I have a technical question on the gradient formulas used for backpropagation. Hopefully it’s a quick thing to explain, I know it’s not really needed to complete the assignments.

So, in the backprop initialization (week 4, building NN step by step programming assignment) we initialize dA[L], where L is the output layer, as follows:

dAL = - (np.divide(Y, AL) - np.divide(1 - Y, 1 - AL)) # derivative of cost with respect to AL

There is a comment that we’re taking derivaties of the cost function, which I understand as the cross-entropy function J. But if so, shouldn’t the expression above be further divided by m? (i.e. no of observations). Just to be clear, I’m sure the formulas provided are internally consistent and correct, the code works fine, but without spending too much time on derivations it looks to me like the 1/m factor I’m missing simply shows up later in the dW and db gradients. Is it just a matter of convention or am I missing something?

Btw I suggest this great online book if you’re interested in the maths and if you don’t already know about it : Neural networks and deep learning (direct link to the cross entropy chapter).

dAL is actually dL/dAL and the loss function L is calculated for a specific training example, whereas the cost function J is the average loss for all m training examples.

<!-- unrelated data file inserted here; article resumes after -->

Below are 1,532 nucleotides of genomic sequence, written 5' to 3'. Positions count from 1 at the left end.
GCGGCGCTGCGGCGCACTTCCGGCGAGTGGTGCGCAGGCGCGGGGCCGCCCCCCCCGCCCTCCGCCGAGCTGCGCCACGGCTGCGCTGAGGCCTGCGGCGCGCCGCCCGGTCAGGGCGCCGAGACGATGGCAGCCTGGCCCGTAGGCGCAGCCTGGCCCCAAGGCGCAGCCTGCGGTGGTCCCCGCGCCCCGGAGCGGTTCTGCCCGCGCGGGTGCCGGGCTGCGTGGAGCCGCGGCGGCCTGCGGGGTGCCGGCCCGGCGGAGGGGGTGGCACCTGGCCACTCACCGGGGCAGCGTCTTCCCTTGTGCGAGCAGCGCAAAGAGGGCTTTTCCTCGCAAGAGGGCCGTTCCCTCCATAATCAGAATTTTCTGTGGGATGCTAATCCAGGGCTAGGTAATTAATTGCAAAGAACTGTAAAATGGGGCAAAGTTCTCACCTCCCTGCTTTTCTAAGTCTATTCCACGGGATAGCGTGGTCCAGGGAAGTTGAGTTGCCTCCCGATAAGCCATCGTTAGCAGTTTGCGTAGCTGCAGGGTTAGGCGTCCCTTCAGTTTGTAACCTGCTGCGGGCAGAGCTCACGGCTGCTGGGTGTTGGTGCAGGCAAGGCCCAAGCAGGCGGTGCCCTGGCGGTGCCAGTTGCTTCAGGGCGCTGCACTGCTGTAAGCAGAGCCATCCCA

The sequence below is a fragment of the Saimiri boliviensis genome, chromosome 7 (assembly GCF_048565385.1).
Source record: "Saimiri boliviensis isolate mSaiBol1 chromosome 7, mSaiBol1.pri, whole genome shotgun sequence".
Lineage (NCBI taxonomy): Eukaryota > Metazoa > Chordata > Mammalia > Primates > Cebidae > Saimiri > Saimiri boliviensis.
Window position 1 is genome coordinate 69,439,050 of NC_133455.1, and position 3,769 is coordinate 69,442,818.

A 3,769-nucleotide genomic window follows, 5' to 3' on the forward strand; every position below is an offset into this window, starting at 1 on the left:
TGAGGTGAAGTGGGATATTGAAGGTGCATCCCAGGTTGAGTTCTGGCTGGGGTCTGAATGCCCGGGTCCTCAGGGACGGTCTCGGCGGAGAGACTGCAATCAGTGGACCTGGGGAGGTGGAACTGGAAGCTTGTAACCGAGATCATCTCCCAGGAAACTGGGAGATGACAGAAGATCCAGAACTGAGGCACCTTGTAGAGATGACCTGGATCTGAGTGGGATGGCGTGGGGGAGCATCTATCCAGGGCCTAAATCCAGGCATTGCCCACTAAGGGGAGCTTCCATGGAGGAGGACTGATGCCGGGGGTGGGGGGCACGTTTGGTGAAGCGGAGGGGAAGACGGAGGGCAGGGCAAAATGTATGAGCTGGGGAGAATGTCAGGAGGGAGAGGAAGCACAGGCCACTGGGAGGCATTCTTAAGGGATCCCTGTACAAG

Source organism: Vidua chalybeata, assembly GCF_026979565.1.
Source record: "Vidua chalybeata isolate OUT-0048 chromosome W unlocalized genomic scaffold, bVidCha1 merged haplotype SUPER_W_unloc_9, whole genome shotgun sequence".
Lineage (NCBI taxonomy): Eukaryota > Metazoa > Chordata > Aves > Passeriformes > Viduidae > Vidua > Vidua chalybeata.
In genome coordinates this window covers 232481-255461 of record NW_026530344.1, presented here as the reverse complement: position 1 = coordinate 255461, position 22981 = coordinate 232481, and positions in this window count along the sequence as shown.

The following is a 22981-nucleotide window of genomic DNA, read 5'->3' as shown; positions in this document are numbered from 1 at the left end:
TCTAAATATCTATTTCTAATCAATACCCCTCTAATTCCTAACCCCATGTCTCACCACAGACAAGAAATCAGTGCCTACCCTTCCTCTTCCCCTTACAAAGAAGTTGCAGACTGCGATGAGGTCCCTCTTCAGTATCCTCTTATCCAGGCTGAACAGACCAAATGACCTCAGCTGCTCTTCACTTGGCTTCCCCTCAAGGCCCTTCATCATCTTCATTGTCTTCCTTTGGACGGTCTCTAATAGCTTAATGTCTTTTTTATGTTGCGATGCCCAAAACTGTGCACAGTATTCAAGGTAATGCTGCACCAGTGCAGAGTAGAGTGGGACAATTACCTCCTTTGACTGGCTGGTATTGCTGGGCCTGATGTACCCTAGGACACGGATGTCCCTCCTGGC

I advice you to check the video Forward and Backward Propagation in Week 4 again:

Around the 8 minute mark, Andrew will show you how dL/dAL fits into the bigger picture:

I think that what I found misleading is that in the video, there seems to be no mention from the fact that in the vectorized case, we start from derivating J and not L (we want to minimize the cost for the whole minibatch) – or I missed that.

What I would have done to explain this is just to write the chain rule :

dJ / dW = (dJ / dAl) * (dAl/ dZ) * (dZ/dW)

(sorry for the lousy formatting, these are partial derivatives chained up).

And then to derive each term.
Note that I did not even mention the L step in this equation.

Then, the 1/m comes naturally from the first term.

For example, with mse loss, we have

dJ / dAl = (y - a) / m,

a gradient vector.

I was kind of expecting the first term with its 1/m, which is then applied to both dW and db according to the chain rule.

Thanks for the responses, this distinction between L and J is key; I think what confused me was thinking of J as function of multiple variables rather than sum of indiv. losses.

To illustrate, I’ll go back to A[L] where L is the output layer. This is basically a row 1xm vector. So when I see the expression dJ/dA[L], I interpreted this to mean as the standard gradient vector, i.e. partial derivative of J with respect to each coordinate of A[L]. With J, this works fine for me, because J in this context can be viewed as a multivariate function of aL, …, aL. Thinking of dL/dA[L] in this way is difficult.

I think what’s really happening is we first work out all the gradients for some arbitrary individual example from the set, and then use the fact that J is a nice linear combination of individual losses, which makes it fairly easy to generalize.

Good points! The easy way to see how the derivative of J works out is to remember that J is an average. The derivative of the average is the average of the derivatives. Think about it for a second and that should make sense. Taking derivatives is a “linear” operation and taking the average is also linear.